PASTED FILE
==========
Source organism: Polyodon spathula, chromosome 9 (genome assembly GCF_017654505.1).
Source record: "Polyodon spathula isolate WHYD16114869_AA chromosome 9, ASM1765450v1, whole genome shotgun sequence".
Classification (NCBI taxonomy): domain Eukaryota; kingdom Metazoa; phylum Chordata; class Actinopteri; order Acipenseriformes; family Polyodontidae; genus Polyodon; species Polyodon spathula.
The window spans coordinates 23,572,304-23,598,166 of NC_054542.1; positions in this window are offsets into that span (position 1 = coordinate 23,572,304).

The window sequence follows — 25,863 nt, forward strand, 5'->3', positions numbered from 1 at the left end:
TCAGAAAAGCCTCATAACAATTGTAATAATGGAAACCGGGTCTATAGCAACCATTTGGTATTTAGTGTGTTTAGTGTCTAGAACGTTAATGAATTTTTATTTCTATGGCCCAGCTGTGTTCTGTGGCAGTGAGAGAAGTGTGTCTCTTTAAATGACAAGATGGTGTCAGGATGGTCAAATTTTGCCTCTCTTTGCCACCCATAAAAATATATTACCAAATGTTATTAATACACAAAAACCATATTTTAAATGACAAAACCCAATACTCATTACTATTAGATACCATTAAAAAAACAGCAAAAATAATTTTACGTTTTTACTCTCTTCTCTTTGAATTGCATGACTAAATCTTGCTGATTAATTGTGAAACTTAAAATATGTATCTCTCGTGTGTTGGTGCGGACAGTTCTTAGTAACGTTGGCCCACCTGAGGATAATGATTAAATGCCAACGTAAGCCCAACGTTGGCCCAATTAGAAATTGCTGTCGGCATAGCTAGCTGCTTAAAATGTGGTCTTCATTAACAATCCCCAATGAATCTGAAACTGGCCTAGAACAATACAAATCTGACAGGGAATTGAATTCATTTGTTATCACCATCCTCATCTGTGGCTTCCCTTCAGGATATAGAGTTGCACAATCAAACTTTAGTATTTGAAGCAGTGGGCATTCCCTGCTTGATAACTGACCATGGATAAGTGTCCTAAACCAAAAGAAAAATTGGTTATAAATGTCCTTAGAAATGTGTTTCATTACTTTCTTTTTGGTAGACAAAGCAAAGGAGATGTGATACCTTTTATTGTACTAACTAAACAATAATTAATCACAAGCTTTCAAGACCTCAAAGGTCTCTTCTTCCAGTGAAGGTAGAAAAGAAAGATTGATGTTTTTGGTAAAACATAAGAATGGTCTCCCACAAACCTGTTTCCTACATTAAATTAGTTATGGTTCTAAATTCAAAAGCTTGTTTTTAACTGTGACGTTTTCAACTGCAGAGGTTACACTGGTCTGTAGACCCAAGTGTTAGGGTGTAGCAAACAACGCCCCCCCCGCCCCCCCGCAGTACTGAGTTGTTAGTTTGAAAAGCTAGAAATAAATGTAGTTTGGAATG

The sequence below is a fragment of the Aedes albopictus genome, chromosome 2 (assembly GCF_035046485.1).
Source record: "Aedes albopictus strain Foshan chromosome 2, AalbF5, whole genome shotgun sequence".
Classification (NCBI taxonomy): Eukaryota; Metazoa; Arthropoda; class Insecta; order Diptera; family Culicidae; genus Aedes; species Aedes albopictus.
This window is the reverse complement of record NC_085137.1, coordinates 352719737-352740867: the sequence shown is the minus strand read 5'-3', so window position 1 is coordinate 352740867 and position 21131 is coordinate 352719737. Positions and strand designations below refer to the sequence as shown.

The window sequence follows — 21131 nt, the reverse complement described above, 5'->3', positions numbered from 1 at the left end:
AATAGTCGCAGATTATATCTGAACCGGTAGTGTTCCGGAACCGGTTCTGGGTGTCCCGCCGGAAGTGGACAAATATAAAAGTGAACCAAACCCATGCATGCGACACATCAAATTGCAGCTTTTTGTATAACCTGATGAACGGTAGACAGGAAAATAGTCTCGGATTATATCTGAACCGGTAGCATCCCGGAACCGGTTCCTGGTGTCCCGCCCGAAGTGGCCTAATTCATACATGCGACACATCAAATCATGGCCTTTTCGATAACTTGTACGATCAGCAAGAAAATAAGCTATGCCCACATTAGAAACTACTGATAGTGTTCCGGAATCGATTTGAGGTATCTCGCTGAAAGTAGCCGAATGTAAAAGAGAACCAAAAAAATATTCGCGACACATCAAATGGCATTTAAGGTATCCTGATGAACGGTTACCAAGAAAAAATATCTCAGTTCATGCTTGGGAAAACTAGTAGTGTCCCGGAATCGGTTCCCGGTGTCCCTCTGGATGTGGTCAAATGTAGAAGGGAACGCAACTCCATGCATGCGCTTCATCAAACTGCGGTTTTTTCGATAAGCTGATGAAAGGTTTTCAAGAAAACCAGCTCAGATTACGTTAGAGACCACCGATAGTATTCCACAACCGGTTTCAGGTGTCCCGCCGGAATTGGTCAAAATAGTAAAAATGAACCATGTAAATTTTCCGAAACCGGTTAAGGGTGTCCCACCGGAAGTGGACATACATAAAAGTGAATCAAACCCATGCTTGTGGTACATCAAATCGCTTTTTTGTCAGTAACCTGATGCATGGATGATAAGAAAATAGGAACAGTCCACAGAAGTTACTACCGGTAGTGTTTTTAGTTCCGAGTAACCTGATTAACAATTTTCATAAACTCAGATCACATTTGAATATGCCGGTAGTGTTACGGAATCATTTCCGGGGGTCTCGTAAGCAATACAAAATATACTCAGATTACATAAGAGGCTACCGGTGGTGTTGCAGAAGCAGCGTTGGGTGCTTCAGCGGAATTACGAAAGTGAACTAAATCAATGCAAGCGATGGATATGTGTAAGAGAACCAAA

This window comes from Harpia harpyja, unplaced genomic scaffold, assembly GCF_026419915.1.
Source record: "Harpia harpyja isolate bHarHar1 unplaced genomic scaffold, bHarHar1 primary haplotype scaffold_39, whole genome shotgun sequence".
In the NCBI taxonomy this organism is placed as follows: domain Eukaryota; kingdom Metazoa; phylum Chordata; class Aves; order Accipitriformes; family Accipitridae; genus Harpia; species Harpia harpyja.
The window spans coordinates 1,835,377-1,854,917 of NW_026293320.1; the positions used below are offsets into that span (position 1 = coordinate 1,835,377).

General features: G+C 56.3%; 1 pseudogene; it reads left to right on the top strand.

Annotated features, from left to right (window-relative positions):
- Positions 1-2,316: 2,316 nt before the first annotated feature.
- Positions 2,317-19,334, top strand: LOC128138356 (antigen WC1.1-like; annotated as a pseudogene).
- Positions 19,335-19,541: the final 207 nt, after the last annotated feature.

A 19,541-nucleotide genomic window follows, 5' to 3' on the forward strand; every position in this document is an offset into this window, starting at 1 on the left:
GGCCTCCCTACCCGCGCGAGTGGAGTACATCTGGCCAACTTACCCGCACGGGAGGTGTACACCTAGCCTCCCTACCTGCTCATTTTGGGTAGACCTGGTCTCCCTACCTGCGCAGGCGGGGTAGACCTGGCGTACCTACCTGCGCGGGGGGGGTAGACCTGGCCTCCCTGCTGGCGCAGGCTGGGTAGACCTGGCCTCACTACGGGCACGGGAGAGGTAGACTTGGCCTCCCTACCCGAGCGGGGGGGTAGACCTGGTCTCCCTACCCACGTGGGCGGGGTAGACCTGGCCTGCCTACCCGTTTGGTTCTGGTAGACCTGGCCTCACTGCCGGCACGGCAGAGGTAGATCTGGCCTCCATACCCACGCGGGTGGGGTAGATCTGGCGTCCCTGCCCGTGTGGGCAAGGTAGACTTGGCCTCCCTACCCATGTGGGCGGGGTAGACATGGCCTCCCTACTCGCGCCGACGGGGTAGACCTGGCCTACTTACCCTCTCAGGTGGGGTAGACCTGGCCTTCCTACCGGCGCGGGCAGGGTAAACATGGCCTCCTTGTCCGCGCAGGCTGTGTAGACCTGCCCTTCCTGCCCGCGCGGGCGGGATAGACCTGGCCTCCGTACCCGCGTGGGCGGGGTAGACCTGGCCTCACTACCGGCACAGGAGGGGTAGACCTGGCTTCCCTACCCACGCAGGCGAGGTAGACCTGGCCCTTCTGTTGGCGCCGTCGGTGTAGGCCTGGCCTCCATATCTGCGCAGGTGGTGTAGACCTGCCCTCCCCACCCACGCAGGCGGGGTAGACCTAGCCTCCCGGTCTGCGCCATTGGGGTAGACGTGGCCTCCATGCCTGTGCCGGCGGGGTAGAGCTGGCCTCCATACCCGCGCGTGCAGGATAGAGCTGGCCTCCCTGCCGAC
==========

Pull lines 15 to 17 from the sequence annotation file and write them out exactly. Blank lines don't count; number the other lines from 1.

In the NCBI taxonomy this organism is placed as follows: domain Eukaryota; kingdom Metazoa; phylum Chordata; class Aves; order Accipitriformes; family Accipitridae; genus Harpia; species Harpia harpyja.
The window spans coordinates 1,835,377-1,854,917 of NW_026293320.1; the positions used below are offsets into that span (position 1 = coordinate 1,835,377).

General features: G+C 56.3%; 1 pseudogene; it reads left to right on the top strand.